DexMat CNT technology has applications in the military aircraft and commercial aviation markets, to effectively reduce weight of aircraft and satellite designs.  For a single-aisle aircraft, a 1% reduction of in weight can lead to a net cost savings of $240K-$1.6M per year in use. For larger aircraft, the savings can reach $2.4-5M. Additional applications include wearable electronics, eTextiles and bioelectronics.

Raw Carbon Nanotubes vs DexMat Material

Here we show the difference between raw carbon nanotubes and the carbon nanotube yarns and films that we make at DexMat.

DexMat Awarded Phase II SBIR – Lightweight CNT Shielded Cables for Space Applications

Abstract: The effects of electromagnetic interactions in electrical systems are of growing concern due to the increasing susceptibility of system components to electromagnetic interference (EMI), use of automated electronic systems, and pollution of the electromagnetic environment with electromagnetic emissions. The effects of EMI can be detrimental to electronic systems utilized in space missions; even small EMI issues can lead to total mission failure, resulting in significant mission delays and economic loss. Additionally, NASA is challenged to find ways of effectively shielding sensitive electronic equipment from EMI without adding significant weight to space flight vehicles and satellites in order to manage fuel costs. The solution for both issues resides in the use of carbon nanotubes (CNTs), which offer the most promising solution for reducing spacecraft wire weight. CNTs are an alluring alternative to conventional conductors used in coaxial data cables because they combine mechanical strength, electrical conductivity, and low density. DexMat has developed a novel CNT deposition process for directly applying CNTs onto dielectric materials to produce an electrically conductive EMI shield. By placing a premium on the quality of raw CNTs, DexMat has created a product with increased potential to reduce cable weight while minimizing insertion losses when incorporated into wire. In the proposed research, DexMat seeks to develop a small-scale CNT Tape production process and continue the development of the CNT separation processes. The need for CNT Tape was discovered while obtaining feedback from potential customers that noted the desire for a product format that allows for quick and easy integration into existing manufacturing processes without the need for outsourcing processes.

Project Details:

DexMat Awarded Phase II SBIR: High Temperature Electric Wires

Abstract: Electric wires and cables constitute by far the largest weight portion of aircraft electrical power systems, as well as a large fraction of the entire aircraft weight. For example, a modern transport aircraft contains over 200 miles of wire, and an F-22 aircraft has about 20 miles of wiring. The increased emphasis and reliance on fly-by-wire technology and avionics for modern aircraft has resulted in wiring becoming a critical safety-of-flight system. Aerospace vehicles continue to increase in wire system complexity and volume as traditional mechanical systems, such as flight controls and flight surface control actuators, are converted to all electric systems. This Phase II Proposal involves a dual pronged strategy for developing high temperature CNT-based power cables: 1) Dexmat will seek to improve the underlying CNT yarn conductivity with and without dopants that do not require encapsulation (i.e., non-transitory dopants); 2) Improve the encapsulation process to enable the use of dopants that do require encapsulation.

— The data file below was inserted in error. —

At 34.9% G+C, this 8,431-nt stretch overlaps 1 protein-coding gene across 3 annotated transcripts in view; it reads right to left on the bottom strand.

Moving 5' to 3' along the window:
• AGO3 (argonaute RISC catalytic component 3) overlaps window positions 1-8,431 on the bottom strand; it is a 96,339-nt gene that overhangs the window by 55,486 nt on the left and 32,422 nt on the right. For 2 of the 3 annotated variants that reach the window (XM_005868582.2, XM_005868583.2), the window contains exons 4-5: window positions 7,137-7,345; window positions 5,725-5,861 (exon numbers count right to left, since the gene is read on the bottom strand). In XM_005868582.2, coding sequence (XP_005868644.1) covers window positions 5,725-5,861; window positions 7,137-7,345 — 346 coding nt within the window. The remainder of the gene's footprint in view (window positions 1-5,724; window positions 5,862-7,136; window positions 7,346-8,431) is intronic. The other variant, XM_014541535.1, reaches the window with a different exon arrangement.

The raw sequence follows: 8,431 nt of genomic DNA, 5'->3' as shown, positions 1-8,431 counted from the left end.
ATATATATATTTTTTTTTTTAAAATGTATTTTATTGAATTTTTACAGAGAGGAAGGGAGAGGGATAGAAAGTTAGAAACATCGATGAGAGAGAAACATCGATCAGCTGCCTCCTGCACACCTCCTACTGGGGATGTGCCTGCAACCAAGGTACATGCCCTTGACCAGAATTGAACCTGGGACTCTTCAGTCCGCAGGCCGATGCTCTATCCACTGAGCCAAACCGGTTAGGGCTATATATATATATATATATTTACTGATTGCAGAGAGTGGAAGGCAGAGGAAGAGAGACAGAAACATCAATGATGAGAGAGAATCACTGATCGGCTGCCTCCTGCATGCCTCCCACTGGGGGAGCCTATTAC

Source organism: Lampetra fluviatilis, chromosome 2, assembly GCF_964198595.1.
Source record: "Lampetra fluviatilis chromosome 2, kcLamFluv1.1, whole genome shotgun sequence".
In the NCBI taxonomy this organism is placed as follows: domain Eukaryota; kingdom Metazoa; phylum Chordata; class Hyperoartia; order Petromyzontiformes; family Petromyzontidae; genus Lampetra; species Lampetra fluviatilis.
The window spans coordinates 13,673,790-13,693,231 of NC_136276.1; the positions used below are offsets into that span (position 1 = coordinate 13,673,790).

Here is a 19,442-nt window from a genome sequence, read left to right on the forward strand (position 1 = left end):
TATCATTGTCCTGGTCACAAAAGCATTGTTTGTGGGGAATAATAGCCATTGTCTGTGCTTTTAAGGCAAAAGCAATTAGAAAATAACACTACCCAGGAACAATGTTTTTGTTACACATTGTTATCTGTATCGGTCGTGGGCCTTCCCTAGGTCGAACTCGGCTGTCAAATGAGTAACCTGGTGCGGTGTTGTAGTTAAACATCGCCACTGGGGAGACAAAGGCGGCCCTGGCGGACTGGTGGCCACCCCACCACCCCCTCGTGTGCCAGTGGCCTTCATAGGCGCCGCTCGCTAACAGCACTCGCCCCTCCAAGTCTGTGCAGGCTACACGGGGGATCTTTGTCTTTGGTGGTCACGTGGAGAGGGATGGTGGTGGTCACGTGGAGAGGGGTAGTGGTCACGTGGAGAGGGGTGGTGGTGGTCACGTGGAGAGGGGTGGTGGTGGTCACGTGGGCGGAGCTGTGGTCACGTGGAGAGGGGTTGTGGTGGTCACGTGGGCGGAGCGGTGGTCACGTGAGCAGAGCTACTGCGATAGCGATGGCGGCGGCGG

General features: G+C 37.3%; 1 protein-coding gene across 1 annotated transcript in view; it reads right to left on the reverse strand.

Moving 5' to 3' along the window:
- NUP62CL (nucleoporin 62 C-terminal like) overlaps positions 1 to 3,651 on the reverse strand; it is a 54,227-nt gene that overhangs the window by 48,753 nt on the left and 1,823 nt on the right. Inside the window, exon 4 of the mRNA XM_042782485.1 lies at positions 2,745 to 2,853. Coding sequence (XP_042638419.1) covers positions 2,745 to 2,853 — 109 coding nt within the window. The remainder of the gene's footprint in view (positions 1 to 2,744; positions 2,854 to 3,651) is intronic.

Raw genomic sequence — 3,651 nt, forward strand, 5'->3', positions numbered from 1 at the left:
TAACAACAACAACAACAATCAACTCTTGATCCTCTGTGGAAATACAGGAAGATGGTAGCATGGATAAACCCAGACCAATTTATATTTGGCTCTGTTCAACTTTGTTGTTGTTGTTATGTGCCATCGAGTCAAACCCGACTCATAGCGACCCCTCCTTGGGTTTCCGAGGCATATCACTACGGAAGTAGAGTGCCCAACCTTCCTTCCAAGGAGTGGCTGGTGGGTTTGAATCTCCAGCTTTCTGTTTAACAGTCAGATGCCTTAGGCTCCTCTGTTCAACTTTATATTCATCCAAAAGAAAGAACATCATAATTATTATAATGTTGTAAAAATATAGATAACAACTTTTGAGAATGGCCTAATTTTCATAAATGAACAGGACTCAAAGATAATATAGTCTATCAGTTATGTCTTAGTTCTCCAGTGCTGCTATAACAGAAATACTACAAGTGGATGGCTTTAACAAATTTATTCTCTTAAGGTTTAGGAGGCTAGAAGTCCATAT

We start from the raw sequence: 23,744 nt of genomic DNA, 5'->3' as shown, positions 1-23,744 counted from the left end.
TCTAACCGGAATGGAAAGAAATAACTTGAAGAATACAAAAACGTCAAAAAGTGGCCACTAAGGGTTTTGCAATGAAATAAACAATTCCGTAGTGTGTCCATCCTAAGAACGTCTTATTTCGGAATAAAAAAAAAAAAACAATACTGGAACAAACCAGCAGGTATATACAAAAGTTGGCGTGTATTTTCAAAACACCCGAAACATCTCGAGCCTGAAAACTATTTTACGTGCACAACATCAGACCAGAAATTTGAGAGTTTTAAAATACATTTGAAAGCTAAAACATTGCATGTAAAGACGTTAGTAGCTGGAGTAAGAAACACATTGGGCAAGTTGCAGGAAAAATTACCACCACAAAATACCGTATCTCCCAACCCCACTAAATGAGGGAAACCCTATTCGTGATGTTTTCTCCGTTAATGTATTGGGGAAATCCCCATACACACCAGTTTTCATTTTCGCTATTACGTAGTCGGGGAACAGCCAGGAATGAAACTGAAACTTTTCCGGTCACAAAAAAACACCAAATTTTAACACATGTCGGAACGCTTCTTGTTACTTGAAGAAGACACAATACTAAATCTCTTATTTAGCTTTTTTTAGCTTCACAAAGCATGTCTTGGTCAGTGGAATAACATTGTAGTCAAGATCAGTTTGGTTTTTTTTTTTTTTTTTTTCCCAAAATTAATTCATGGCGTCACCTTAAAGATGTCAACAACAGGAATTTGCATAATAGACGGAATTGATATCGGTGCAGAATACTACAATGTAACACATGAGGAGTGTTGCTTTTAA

Project Details:

DexMat Awarded Phase I SBIR: Continuous Roll-to-Roll Wire Coating Process to Produce CNT EMI Shields

Abstract: This SBIR Phase I project strives to reduce aircraft wire weight in order to improve aircraft range and reduce operating costs. Commercial and military aerospace companies are heavily concerned with fuel costs associated with aircraft operation, as this expense contributes significantly to the total costs of the company. Substantial reductions in aircraft weight could save millions of dollars per plane over its operating lifetime. For example, eliminating a single pound from a military fighter aircraft can save up to $3,000 over its lifetime, as well as increase its operating range, capacity to carry a larger payload and extend its time-on-station capabilities. These cost savings will benefit commercial aviation companies from decreased expense, resulting in a higher net income. Enhanced financial performance promotes company growth and the creation of more jobs throughout all levels of the organization. Increased income and job growth in this sector with stimulate continued national economic growth, providing benefit to the government via tax collections and increased commercial sector performance. National defense and aerospace sectors would also benefit from fuel cost reductions reducing costs and greenhouse gas emissions. This project directly aligns with the NSF mission to progress science, advance national prosperity and secure the national defense. This project provides innovative contribution to wire development and manufacturing through the use of a carbon nanotube deposition process in order to produce shielding for wires. This process is versatile and can be used to produce cables with a commercial metal inner conductor or a carbon nanotube fiber bundle as inner conductor and a specific conductivity similar to tin. It combines high strength, electrical conductivity and thermal conductivity with low density, which makes them ideal for applications where weight reduction is a priority, specifically in aerospace applications. Until now, only minor reductions in wire weight have been achieved, through advances in composite connectors, thermoplastic cable clamps, downsizing connectors and using thinner wall insulation. The use of carbon nanotubes would remove the need for component removal due to decreased weight. The goal of this project is to prove out a continuous roll-to-roll wire coating process to produce carbon nanotube electromagnetic interference shields suitable for a large volume manufacturing operation. This will be accomplished through the use of foundationary methods of carbon nanotube deposition developed prior to this Phase I project. This project will produce the methods required for developing roll-to-roll continuous carbon nanotube wire coating.

Project Details: